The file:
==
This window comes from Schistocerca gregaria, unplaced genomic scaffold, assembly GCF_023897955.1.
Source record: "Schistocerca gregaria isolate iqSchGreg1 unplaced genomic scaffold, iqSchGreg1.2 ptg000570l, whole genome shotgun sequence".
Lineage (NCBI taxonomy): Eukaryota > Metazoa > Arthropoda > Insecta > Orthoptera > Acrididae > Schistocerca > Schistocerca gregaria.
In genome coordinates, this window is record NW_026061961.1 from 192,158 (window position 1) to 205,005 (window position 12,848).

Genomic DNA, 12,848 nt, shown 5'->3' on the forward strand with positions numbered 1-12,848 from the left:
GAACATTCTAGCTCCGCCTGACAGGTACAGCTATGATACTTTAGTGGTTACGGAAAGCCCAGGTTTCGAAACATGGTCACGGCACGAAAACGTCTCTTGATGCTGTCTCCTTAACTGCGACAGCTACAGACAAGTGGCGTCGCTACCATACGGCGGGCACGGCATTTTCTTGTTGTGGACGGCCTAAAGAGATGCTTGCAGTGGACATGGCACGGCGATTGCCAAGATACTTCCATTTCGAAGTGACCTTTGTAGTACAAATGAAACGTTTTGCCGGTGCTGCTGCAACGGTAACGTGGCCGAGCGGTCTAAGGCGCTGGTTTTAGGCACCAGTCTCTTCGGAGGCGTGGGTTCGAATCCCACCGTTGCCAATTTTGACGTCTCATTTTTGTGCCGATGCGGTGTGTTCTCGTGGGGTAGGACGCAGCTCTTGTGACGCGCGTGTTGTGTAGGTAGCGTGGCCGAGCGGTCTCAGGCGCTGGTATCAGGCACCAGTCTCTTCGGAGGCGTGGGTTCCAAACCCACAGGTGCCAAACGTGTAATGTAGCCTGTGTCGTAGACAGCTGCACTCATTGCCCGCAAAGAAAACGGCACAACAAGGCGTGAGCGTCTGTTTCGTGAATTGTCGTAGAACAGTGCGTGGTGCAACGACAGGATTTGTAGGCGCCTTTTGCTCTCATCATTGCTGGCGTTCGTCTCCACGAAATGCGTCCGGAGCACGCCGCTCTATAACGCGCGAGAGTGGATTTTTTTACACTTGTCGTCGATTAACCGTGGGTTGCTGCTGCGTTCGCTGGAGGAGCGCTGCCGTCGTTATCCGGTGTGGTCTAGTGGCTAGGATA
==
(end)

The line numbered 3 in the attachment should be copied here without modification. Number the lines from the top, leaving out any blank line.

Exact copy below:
Lineage (NCBI taxonomy): Eukaryota > Metazoa > Arthropoda > Insecta > Orthoptera > Acrididae > Schistocerca > Schistocerca gregaria.